Doctors vaccinate their children as pediatric vaccine rolls out | Local News

When North Bend Medical Center received its first doses of the pediatric COVID-19 vaccine, a group of children were eager to be among the first to receive the vaccine.

One by one, the children went to a patient room in the pediatric ward to receive the vaccine, and despite the mild pain of the shot, they smiled, laughed and were happy.

The group were children of doctors and nurses at North Bend Medical Center, and their parents were equally happy that their children were among the first to be vaccinated.

dr. Rajesh Ravuri brought his son Rohan to the clinic and Rohan struggled to hide his excitement as he waited to be recalled.

“I asked for the vaccine,” Rohan said. “I just want to be able to do more things.”

dr. Ravuri said vaccinating children is another step to get out of the pandemic.

“I think you see how this pandemic has affected the whole world over the past two years,” Ravuri said. “While the kids may not get that sick from it, they spread it easily. To get herd immunity, we need to get kids vaccinated.”

Ravuri, the chief medical officer of North Bend Medical Center, said Rohan has been asking to be vaccinated for months and was thrilled to be one of the first to receive the pediatric vaccine.

“My son wanted to participate in the trials because he wants to travel,” Ravuri said. “He wants to go to India to see the Taj Mahal.”

Ravuri said he has seen the impact of COVID first-hand, and while children are doing better than most, he is relieved that his son was able to get vaccinated.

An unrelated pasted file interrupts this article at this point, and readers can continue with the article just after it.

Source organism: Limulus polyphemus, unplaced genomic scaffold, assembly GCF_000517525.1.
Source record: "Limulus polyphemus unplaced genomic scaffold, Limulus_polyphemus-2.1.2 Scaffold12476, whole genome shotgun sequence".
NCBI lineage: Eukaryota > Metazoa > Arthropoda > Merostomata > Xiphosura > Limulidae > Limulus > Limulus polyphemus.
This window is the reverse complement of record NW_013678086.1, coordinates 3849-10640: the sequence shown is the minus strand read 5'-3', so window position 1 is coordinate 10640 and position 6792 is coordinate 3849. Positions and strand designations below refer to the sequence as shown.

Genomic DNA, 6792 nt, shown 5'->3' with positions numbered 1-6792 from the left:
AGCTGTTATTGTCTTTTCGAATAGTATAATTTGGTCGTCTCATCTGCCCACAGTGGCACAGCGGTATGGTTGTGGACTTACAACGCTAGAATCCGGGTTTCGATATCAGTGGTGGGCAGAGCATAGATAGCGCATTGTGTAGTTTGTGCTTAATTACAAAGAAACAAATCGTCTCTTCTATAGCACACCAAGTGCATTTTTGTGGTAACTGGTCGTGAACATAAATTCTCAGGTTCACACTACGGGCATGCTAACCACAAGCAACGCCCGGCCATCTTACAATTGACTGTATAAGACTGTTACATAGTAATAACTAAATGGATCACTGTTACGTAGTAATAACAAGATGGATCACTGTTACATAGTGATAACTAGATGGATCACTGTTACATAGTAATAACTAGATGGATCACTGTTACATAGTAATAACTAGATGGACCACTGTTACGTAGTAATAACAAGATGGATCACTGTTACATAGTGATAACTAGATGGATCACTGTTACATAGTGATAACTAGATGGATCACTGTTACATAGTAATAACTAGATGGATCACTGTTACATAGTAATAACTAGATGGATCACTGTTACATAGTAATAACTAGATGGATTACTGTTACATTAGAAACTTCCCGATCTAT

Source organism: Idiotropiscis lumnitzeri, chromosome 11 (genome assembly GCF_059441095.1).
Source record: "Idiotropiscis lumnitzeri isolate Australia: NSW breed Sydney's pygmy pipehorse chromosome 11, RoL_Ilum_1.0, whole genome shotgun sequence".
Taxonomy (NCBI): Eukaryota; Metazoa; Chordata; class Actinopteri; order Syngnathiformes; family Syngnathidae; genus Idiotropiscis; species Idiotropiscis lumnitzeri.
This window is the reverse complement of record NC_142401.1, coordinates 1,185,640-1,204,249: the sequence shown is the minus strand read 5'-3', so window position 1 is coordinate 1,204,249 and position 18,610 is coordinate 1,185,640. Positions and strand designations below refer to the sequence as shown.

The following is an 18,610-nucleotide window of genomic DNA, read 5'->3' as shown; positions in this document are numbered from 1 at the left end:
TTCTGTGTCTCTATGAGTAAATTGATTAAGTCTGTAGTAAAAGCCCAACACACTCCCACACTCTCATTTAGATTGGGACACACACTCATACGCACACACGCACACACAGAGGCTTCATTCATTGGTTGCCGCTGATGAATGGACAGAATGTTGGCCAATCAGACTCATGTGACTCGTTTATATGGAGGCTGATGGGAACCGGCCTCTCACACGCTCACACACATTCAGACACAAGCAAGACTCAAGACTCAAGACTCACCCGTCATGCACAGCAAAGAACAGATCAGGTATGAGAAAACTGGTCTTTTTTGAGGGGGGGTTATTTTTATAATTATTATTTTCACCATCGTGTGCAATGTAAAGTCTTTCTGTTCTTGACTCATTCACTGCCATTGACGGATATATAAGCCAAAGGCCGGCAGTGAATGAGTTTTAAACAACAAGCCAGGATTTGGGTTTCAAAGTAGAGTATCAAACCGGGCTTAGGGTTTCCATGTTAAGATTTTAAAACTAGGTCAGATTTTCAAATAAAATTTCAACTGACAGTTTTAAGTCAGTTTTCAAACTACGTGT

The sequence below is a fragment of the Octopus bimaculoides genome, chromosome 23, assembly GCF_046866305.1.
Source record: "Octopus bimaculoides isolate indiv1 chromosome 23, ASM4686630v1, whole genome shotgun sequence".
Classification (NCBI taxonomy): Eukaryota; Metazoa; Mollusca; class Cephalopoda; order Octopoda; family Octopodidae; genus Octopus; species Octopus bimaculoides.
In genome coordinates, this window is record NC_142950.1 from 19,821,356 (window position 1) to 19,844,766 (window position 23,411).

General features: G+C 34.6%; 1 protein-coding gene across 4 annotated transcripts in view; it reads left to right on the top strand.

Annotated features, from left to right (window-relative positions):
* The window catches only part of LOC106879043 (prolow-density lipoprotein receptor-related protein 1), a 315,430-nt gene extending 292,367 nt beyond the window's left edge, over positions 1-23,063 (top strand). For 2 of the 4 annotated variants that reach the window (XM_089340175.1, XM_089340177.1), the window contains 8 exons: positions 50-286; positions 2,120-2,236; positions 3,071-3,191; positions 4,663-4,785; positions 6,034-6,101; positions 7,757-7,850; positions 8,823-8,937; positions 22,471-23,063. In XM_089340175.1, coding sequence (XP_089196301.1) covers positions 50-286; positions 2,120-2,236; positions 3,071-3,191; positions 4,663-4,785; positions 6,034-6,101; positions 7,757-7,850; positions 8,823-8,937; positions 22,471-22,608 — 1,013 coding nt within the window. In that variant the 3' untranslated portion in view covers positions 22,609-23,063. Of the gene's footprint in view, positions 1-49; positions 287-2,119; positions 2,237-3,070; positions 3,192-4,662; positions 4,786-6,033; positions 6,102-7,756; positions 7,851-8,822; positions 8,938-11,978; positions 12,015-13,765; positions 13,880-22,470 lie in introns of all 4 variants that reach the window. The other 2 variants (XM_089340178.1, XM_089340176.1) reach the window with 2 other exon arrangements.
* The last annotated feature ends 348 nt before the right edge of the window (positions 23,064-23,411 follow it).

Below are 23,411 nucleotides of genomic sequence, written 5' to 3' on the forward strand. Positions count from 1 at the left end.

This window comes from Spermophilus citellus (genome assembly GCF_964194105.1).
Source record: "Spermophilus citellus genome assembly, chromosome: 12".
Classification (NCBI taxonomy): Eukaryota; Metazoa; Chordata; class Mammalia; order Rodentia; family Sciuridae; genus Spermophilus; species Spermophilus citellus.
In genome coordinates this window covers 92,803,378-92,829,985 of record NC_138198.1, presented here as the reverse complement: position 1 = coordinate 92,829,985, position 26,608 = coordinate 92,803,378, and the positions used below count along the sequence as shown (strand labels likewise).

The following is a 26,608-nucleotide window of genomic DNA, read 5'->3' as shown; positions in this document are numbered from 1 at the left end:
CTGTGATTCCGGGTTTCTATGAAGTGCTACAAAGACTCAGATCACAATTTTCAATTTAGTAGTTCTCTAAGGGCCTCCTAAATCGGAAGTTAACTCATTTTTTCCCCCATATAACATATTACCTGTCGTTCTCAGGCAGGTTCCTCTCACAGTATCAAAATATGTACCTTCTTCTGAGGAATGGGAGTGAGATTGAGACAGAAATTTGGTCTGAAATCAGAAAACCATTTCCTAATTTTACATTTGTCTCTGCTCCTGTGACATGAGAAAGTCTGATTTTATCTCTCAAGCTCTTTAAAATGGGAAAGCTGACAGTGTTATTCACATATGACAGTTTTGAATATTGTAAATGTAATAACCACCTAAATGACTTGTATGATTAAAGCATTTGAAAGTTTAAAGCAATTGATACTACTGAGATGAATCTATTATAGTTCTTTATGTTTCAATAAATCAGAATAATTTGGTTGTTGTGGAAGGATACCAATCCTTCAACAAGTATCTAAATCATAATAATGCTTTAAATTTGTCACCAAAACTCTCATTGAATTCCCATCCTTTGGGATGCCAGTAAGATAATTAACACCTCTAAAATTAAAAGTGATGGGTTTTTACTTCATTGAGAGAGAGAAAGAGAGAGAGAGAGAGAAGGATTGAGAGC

“As a parent, it gives me great relief to know that he is protected, and if he travels, he will do well,” he said. “Now I know that even if he gets infected it will be like a little flu.”

dr. Maynika Rastogi also took her children to the vaccine clinic. Her son Elias was so excited when he got the vaccine that he raised his arms triumphantly.

Rastogi, a pediatrician, said she had no hesitation in getting her children to get the vaccine.

“Getting vaccinated keeps them safe, the group stays safe, and they can be kids again,” she said.

Although Rastogi is a supporter of the vaccine, she said her children decided whether to get the shot.

“They wanted to do it themselves,” she says. “This was not forced on them at all. They were so excited to be here.”

Rastogi said getting her children vaccinated is a step in the right direction.

“This gives the kids the freedom to see their grandparents,” she said. “There are personal reasons, there are social reasons, there are social reasons. They want to move on with their lives and this helps them do that.”

Rastogi said children ages 5-11 get the same Pfizer vaccine used in adults, but it’s one-third the size. The children will have to wait three weeks to receive their second vaccine, and two weeks later they will be considered fully vaccinated.

dr. Derek Rogalsky, a general surgeon, also brought his child to the clinic. He said it was an easy decision to have his children vaccinated.

“They have a lot of grandparents that they love to visit, and we want everyone in our family to say that,” he said. “They want to do more school playdates. Being social is good for kids, and they’ll be safer if they get vaccinated.”

Rogalsky, who was first vaccinated last December, said he did not hesitate to bring his children to the clinic.

“I think the science is solid and sound,” he said. “I have no problem with this. It is new, but also safe and effective.”

Jesse Dorfmeister, a nurse practitioner at North Bend Medical Center, brought his two daughters to the clinic and said he didn’t hesitate.

“This is to protect our family, to protect our community and because it’s safe,” Dorfmeister said. “Herd immunity is the way to go.”

Ravuri said North Bend Medical Center is opening its pediatric clinic to any family interested in having a child vaccinated. He said anyone is welcome to come to pediatrics, even without an appointment, for the vaccine, and there will never be a charge.

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